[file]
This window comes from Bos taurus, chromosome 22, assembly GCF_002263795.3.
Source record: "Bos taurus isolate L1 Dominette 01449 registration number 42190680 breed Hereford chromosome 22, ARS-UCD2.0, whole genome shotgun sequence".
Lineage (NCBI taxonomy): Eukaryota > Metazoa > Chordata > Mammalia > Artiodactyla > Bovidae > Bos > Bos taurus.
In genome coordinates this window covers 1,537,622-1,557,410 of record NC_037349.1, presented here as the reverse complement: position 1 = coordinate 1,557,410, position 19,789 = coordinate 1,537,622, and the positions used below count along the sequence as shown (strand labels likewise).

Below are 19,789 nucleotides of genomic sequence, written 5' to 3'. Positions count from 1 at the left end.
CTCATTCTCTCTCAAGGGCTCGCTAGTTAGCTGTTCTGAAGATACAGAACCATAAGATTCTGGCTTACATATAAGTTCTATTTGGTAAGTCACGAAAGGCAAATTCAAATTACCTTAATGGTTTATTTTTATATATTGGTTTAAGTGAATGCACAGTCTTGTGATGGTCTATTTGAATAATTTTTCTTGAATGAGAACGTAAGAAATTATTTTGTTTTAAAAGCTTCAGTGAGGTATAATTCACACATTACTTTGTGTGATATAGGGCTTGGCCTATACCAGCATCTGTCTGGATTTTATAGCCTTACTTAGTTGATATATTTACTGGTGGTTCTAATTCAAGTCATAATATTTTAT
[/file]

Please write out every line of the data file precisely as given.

This window comes from Bos taurus, chromosome 22, assembly GCF_002263795.3.
Source record: "Bos taurus isolate L1 Dominette 01449 registration number 42190680 breed Hereford chromosome 22, ARS-UCD2.0, whole genome shotgun sequence".
Lineage (NCBI taxonomy): Eukaryota > Metazoa > Chordata > Mammalia > Artiodactyla > Bovidae > Bos > Bos taurus.
In genome coordinates this window covers 1,537,622-1,557,410 of record NC_037349.1, presented here as the reverse complement: position 1 = coordinate 1,557,410, position 19,789 = coordinate 1,537,622, and the positions used below count along the sequence as shown (strand labels likewise).

Below are 19,789 nucleotides of genomic sequence, written 5' to 3'. Positions count from 1 at the left end.
CTCATTCTCTCTCAAGGGCTCGCTAGTTAGCTGTTCTGAAGATACAGAACCATAAGATTCTGGCTTACATATAAGTTCTATTTGGTAAGTCACGAAAGGCAAATTCAAATTACCTTAATGGTTTATTTTTATATATTGGTTTAAGTGAATGCACAGTCTTGTGATGGTCTATTTGAATAATTTTTCTTGAATGAGAACGTAAGAAATTATTTTGTTTTAAAAGCTTCAGTGAGGTATAATTCACACATTACTTTGTGTGATATAGGGCTTGGCCTATACCAGCATCTGTCTGGATTTTATAGCCTTACTTAGTTGATATATTTACTGGTGGTTCTAATTCAAGTCATAATATTTTAT